Apoptosis is an important cellular phenomenon critical for the development, survival, and functioning of multi-cellular organisms [1]. Consequently, deregulation of apoptosis is commonly associated with a broad range of diseases, ranging from cancer to degenerative disorders [2]. There are two well-defined pathways to apoptosis - the mitochondrial, also known as the intrinsic, stress-induced or BCL-2 regulated pathway, and the death receptor-induced, also known as the extrinsic pathway [3]. Several proteins participate in the process of programmed cell death, including caspases (cysteinyl aspartate-specific proteases), their adaptors/activators and the BCL-2 (B-cell lymphoma/leukemia-2 gene) protein family members which constitute the critical regulators of apoptosis. The BCL-2 protein family members can be classified into three sub-groups based on their functions and amino acid sequence similarity. This includes the pro-apoptotic BH3-only proteins (BIM, BID, PUMA, BMF, NOXA, BIK, BAD, HRK), the pro-survival proteins (BCL-2, BCL-XL, BCL-W, MCL-1, A1/BFL-1) and the effectors of apoptosis (BAX, BAK, BOK) [4,5,6]. The interaction between the members of the BCL-2 protein subgroups determines whether a cell will undergo apoptosis or survive. In healthy cells the pro-survival BCL-2 proteins restrain the effectors of apoptosis, BAX and BAK, to safeguard their survival. In response to a broad range of stresses, such as nutrient or growth factor deprivation, oxidative stress, γ-irradiation and treatment with diverse cytotoxic drugs, the levels of the pro-apoptotic BH3-only proteins are increased through diverse transcriptional and/or post-transcriptional processes [6,7,8]. The BH3-only proteins can bind with high affinity to the pro-survival BCL-2 proteins, and this unleashes the effectors of apoptosis, BAX and BAK, from their restraint. Upon such activation, BAX and BAK oligomerise and form pores in the outer mitochondrial membrane, thereby causing mitochondrial outer membrane permeabilisation (MOMP) resulting in the release of apoptogenic factors from inside the mitochondria, including cytochrome c and SMAC/DIABLO [9,10,11](Fig. 1). Some BH3-only proteins, including PUMA, BIM and the activated form of BID, called tBID, have also been reported to be able to bind and thereby directly activate BAX and BAK [12], but whether this process is critical for apoptosis initiation has been challenged [13]. MOMP unleashes the cascade of caspases, that cleave hundreds of cellular proteins and thereby drive the ordered demolition of the dying cells [14]. The expression of the various BCL-2 protein family members is stringently controlled at the transcriptional, post-transcriptional, and post-translational levels [6, 15, 16].

The impact of abnormal over-expression of pro-survival BCL-2 proteins as well as abnormally reduced expression of pro-apoptotic BCL-2 family members on tumour development and the resistance of malignant cells to anti-cancer agents are well established [17,18,19]. Therefore, BCL-2 family members and their regulators are attractive targets for the development of anti-cancer therapeutics [20, 21]. This review describes the roles of the different BCL-2 family members in the normal development and functioning of multi-cellular organisms and the impact of their dysregulation in cancer. We also discuss therapeutic strategies to target these regulators of apoptosis for cancer therapy, for example using BH3-mimetic drugs which inhibit selective pro-survival BCL-2 proteins.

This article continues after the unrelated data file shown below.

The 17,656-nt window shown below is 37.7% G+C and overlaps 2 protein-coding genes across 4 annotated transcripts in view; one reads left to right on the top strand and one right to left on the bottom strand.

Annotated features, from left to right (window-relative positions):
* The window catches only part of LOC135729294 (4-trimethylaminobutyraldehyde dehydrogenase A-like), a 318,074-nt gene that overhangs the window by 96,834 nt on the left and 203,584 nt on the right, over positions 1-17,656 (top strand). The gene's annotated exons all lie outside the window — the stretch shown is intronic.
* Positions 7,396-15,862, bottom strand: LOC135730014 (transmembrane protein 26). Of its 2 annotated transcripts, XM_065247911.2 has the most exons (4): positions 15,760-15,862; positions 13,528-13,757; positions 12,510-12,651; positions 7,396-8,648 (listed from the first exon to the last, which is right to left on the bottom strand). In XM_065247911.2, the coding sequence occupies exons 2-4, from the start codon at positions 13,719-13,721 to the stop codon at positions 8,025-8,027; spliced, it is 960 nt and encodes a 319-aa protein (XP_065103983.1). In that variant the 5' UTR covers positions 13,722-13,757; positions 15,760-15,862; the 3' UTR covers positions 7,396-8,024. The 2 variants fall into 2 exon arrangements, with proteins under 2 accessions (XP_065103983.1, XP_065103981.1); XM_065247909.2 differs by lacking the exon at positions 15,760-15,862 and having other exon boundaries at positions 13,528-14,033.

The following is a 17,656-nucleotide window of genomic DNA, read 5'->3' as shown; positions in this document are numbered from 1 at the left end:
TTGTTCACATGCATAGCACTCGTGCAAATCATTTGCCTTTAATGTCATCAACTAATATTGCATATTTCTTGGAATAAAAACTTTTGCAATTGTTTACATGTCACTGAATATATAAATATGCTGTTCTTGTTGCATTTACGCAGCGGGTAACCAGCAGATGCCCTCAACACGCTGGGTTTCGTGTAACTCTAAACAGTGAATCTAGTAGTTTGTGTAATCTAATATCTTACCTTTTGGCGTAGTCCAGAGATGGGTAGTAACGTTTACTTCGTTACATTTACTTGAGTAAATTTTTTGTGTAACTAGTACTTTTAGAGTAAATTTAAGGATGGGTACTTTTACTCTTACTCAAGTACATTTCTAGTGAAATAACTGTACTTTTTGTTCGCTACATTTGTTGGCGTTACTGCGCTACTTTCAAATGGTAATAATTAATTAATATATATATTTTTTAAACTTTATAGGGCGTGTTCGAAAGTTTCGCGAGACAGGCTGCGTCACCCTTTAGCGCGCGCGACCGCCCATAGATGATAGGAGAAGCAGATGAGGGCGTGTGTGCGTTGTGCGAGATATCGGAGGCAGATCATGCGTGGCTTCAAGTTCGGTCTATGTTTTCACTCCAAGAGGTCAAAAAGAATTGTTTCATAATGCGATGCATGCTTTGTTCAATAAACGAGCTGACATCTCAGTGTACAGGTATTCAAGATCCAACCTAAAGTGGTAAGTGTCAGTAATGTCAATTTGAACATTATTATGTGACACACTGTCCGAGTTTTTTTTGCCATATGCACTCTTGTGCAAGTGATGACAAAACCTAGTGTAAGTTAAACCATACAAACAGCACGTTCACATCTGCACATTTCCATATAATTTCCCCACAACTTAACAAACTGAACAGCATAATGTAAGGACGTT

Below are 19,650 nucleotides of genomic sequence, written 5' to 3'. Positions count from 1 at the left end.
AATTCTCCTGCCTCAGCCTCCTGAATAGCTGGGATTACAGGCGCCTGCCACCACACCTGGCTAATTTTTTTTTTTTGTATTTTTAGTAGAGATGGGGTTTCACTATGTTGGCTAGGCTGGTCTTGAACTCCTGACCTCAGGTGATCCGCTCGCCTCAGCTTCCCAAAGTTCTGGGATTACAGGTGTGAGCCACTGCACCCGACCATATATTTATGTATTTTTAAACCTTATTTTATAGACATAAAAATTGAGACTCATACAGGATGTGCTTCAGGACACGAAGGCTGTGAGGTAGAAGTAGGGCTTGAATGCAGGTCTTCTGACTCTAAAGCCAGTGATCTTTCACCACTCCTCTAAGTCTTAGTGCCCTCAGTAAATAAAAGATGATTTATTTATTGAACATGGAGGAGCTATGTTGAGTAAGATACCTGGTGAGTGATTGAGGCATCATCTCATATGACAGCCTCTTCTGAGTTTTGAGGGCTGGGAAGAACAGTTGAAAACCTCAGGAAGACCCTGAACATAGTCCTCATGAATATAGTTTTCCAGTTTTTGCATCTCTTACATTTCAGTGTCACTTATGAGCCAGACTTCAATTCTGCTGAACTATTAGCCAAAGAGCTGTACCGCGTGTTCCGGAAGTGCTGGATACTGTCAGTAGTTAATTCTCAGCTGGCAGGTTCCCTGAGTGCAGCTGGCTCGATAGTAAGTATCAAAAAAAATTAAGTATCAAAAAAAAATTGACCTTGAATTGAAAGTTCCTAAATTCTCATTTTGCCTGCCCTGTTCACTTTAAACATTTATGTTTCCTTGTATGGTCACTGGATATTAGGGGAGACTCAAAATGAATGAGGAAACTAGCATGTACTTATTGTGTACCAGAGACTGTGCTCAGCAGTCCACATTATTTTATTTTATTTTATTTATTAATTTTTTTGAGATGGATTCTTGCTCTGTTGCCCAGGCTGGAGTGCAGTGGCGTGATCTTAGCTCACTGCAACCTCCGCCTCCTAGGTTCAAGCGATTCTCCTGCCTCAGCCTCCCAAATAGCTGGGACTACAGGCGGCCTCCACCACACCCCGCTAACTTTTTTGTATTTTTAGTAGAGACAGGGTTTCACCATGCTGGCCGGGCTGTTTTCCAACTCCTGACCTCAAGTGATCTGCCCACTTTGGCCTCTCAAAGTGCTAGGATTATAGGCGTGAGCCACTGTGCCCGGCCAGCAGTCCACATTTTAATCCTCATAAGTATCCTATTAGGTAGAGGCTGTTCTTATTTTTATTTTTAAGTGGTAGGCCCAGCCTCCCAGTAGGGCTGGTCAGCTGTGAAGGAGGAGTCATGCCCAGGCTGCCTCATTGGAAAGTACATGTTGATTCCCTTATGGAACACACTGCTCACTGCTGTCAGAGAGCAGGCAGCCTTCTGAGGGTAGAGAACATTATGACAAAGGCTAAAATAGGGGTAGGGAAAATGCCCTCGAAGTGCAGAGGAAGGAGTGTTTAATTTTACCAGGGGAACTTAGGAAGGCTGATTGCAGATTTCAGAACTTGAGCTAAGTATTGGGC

Fig. 1
figure 1

The intrinsic pathway of apoptotic cell death is controlled by the BCL-2 protein family. This pathway is activated in response to various stress stimuli, such as oncogene activation or DNA damage. This causes an increase in the levels of the BH3-only proteins (e.g., PUMA, NOXA, BIM, BID, BAD) through diverse transcriptional as well as post-transcriptional processes. For example, the genes for PUMA and NOXA are directly transcriptionally activated by the tumour suppressor TP53/TRP53 (indicated in the dashed red box). The BH3-only proteins bind to the pro-survival BCL-2 proteins (e.g., BCL-2, BCL-XL, MCL-1) with high affinity. This unleashes the pro-apoptotic effector proteins BAK and BAX from their restraint by the pro-survival BCL-2 family members. The effectors of apoptosis, BAX and BAK, are also reported to be activated directly by certain BH3-only proteins, such as PUMA, BIM, and t-BID (the caspase activated form of BID). The activation of BAX and BAK allows these proteins to oligomerise and form pores in the outer mitochondrial membrane. This results in outer mitochondrial membrane permeabilisation (MOMP) causing release of cytochrome c from the space between the inner and the outer mitochondrial membranes into the cytoplasm. Upon release into the cytosol, cytochrome c drives the formation of a heptameric complex of the apoptotic protease activating factor 1 (APAF-1), called the apoptosome, which triggers the caspase cascade that causes the ordered demolition of the cells undergoing apoptosis

The role of pro-survival BCL-2 proteins in organismal development and function

The different pro-survival members of the BCL-2 protein family exert distinct critical roles during organismal development and function. The differences between them are due in part to differences in their expression patterns [22]. BCL-2 is expressed in a broad range of haematopoietic cell subsets, melanocyte progenitors, certain epithelial cell populations in the embryonic kidney and in certain neuronal cell populations. The absence of BCL-2 in mice causes fatal polycystic kidney disease within ~ 30 days post-birth, premature greying of the coat and an abnormal reduction in mature B and T lymphocytes [23, 24]. These defects can all be prevented by the concomitant absence of the pro-apoptotic BH3-only protein BIM [25]. The relatively high levels of BCL-2 during early neurulation in mice (E4.5–8) suggest its role in preventing apoptosis at that stage. BCL-2 expression wanes after the neural tube is formed in the central nervous system (CNS), whereas high levels are maintained in the peripheral nervous system [26]. Notably, however, BCL-2-deficient mice do not have marked defects in the CNS [23, 24], indicating that its role in the survival of these cells can be effectively backed up by other pro-survival BCL-2 family members.